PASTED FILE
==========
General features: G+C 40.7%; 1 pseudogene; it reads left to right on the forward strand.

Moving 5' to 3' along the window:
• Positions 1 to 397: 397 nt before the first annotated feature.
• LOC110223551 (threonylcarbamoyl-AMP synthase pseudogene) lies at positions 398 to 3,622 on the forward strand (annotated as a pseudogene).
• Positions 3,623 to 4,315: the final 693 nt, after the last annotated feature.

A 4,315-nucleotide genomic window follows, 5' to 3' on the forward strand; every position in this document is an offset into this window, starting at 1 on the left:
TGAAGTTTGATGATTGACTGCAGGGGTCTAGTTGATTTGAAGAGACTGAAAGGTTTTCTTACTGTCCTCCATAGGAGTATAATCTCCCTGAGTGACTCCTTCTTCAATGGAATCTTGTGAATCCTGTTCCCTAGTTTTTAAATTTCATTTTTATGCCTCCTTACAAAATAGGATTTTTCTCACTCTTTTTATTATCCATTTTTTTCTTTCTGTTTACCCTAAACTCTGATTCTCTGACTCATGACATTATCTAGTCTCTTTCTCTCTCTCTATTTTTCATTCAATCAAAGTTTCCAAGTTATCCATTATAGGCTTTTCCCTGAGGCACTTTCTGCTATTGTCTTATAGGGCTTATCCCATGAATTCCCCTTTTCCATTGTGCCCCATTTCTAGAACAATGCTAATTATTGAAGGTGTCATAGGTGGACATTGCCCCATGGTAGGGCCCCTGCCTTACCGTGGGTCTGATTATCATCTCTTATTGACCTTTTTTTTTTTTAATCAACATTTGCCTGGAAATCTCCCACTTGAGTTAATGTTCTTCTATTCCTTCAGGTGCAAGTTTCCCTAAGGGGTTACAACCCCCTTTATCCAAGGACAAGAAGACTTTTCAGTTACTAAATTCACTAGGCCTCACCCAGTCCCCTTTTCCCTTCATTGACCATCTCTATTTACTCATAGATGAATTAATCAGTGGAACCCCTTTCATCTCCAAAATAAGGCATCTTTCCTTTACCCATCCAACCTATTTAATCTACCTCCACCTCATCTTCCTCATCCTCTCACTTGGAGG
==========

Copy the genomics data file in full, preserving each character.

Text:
General features: G+C 40.7%; 1 pseudogene; it reads left to right on the forward strand.

Moving 5' to 3' along the window:
• Positions 1 to 397: 397 nt before the first annotated feature.
• LOC110223551 (threonylcarbamoyl-AMP synthase pseudogene) lies at positions 398 to 3,622 on the forward strand (annotated as a pseudogene).
• Positions 3,623 to 4,315: the final 693 nt, after the last annotated feature.

A 4,315-nucleotide genomic window follows, 5' to 3' on the forward strand; every position in this document is an offset into this window, starting at 1 on the left:
TGAAGTTTGATGATTGACTGCAGGGGTCTAGTTGATTTGAAGAGACTGAAAGGTTTTCTTACTGTCCTCCATAGGAGTATAATCTCCCTGAGTGACTCCTTCTTCAATGGAATCTTGTGAATCCTGTTCCCTAGTTTTTAAATTTCATTTTTATGCCTCCTTACAAAATAGGATTTTTCTCACTCTTTTTATTATCCATTTTTTTCTTTCTGTTTACCCTAAACTCTGATTCTCTGACTCATGACATTATCTAGTCTCTTTCTCTCTCTCTATTTTTCATTCAATCAAAGTTTCCAAGTTATCCATTATAGGCTTTTCCCTGAGGCACTTTCTGCTATTGTCTTATAGGGCTTATCCCATGAATTCCCCTTTTCCATTGTGCCCCATTTCTAGAACAATGCTAATTATTGAAGGTGTCATAGGTGGACATTGCCCCATGGTAGGGCCCCTGCCTTACCGTGGGTCTGATTATCATCTCTTATTGACCTTTTTTTTTTTTAATCAACATTTGCCTGGAAATCTCCCACTTGAGTTAATGTTCTTCTATTCCTTCAGGTGCAAGTTTCCCTAAGGGGTTACAACCCCCTTTATCCAAGGACAAGAAGACTTTTCAGTTACTAAATTCACTAGGCCTCACCCAGTCCCCTTTTCCCTTCATTGACCATCTCTATTTACTCATAGATGAATTAATCAGTGGAACCCCTTTCATCTCCAAAATAAGGCATCTTTCCTTTACCCATCCAACCTATTTAATCTACCTCCACCTCATCTTCCTCATCCTCTCACTTGGAGG